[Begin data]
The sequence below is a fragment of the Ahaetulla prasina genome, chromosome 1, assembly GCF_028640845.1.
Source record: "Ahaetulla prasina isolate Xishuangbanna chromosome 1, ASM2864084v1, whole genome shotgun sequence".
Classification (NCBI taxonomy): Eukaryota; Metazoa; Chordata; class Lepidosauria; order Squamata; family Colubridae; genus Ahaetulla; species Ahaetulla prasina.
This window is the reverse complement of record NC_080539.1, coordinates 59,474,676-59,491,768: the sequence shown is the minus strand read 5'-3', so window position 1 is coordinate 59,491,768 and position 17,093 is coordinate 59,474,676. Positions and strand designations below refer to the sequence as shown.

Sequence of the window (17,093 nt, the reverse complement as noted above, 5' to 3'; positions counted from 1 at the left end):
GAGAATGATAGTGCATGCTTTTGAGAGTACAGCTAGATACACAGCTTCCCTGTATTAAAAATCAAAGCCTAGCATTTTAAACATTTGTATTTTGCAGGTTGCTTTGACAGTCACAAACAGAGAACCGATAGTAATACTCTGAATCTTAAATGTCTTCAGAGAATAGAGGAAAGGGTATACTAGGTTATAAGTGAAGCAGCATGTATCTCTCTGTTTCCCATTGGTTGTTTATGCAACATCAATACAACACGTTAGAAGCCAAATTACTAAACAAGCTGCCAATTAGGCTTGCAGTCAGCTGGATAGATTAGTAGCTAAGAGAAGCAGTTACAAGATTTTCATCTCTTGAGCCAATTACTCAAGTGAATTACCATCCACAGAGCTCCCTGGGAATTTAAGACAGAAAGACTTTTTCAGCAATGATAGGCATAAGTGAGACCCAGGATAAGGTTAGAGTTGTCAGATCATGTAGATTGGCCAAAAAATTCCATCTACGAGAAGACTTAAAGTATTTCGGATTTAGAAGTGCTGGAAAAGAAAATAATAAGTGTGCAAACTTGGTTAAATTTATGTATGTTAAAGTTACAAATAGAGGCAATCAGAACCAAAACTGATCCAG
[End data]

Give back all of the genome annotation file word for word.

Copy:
The sequence below is a fragment of the Ahaetulla prasina genome, chromosome 1, assembly GCF_028640845.1.
Source record: "Ahaetulla prasina isolate Xishuangbanna chromosome 1, ASM2864084v1, whole genome shotgun sequence".
Classification (NCBI taxonomy): Eukaryota; Metazoa; Chordata; class Lepidosauria; order Squamata; family Colubridae; genus Ahaetulla; species Ahaetulla prasina.
This window is the reverse complement of record NC_080539.1, coordinates 59,474,676-59,491,768: the sequence shown is the minus strand read 5'-3', so window position 1 is coordinate 59,491,768 and position 17,093 is coordinate 59,474,676. Positions and strand designations below refer to the sequence as shown.

Sequence of the window (17,093 nt, the reverse complement as noted above, 5' to 3'; positions counted from 1 at the left end):
GAGAATGATAGTGCATGCTTTTGAGAGTACAGCTAGATACACAGCTTCCCTGTATTAAAAATCAAAGCCTAGCATTTTAAACATTTGTATTTTGCAGGTTGCTTTGACAGTCACAAACAGAGAACCGATAGTAATACTCTGAATCTTAAATGTCTTCAGAGAATAGAGGAAAGGGTATACTAGGTTATAAGTGAAGCAGCATGTATCTCTCTGTTTCCCATTGGTTGTTTATGCAACATCAATACAACACGTTAGAAGCCAAATTACTAAACAAGCTGCCAATTAGGCTTGCAGTCAGCTGGATAGATTAGTAGCTAAGAGAAGCAGTTACAAGATTTTCATCTCTTGAGCCAATTACTCAAGTGAATTACCATCCACAGAGCTCCCTGGGAATTTAAGACAGAAAGACTTTTTCAGCAATGATAGGCATAAGTGAGACCCAGGATAAGGTTAGAGTTGTCAGATCATGTAGATTGGCCAAAAAATTCCATCTACGAGAAGACTTAAAGTATTTCGGATTTAGAAGTGCTGGAAAAGAAAATAATAAGTGTGCAAACTTGGTTAAATTTATGTATGTTAAAGTTACAAATAGAGGCAATCAGAACCAAAACTGATCCAG